Magnetic Particle Imaging
Nowadays there are several imaging techniques in clinical application. MRI and CT, for example, can both work without the need for an additional contrast agent. In comparison to that there are other imaging techniques such as PET or SPECT which only work by using a tracer. The advantage of imaging a tracer is that no tissue is visible, which leads to a high contrast.
Since 2005 a new tracer method for imaging magnetic particles is known. It is called Magnetic Particle Imaging (MPI). The applied particles are superparamagnetic and composed of an iron oxide core with a biocompatible shell. They are called superparamagnetic iron oxides (SPIOs). They emit no harmful radiation for animals or humans in opposition to the nuclear tracers which are used in PET or SPECT. SPIOs are already used in MRI as contrast agents, which makes it easier to use them for the current research and future clinical applications. But there has to be put a lot of effort in creating the optimal particles for MPI.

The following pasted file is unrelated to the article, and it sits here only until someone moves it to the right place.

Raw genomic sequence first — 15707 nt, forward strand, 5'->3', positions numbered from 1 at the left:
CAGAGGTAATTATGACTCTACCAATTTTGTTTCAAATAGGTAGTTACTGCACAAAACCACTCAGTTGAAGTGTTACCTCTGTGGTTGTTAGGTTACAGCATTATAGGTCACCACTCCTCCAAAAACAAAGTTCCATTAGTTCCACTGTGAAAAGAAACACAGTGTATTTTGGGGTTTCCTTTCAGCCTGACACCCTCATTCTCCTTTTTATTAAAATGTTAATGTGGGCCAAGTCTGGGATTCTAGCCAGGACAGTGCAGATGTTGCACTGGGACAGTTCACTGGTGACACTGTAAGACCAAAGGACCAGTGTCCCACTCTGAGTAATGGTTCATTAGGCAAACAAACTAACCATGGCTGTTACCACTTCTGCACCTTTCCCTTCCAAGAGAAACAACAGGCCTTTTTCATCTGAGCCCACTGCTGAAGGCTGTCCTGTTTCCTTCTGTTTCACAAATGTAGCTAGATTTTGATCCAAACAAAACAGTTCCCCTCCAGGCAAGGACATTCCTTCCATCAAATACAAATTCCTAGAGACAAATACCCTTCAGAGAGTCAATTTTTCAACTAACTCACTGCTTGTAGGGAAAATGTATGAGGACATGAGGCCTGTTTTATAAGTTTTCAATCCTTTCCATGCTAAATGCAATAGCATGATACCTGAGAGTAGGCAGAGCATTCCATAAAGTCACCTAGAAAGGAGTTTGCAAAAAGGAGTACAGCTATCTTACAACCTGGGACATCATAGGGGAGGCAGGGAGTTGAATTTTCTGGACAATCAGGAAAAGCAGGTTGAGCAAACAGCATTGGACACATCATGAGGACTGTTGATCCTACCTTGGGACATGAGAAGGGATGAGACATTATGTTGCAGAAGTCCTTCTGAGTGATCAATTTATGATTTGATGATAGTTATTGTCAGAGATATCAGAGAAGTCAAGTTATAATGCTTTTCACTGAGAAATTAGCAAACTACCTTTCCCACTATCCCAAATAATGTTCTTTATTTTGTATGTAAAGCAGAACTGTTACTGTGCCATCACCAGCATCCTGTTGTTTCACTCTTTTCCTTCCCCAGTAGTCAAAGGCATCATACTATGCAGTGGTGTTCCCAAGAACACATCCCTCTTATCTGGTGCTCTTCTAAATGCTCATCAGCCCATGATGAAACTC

One can imagine the SPIOs as tiny permanent magnets. Applying an external magnetic field their orientation can be changed and the signal induced in a receiver coil by this change can be detected. This effect is used in Traveling Wave MPI. Another approach to manipulate these particles is to expose them to a rotating magnetic field and observe their relaxation behavior in Rotational Drift Spectroscopy.
Group leader: PD Dr. Volker C. Behr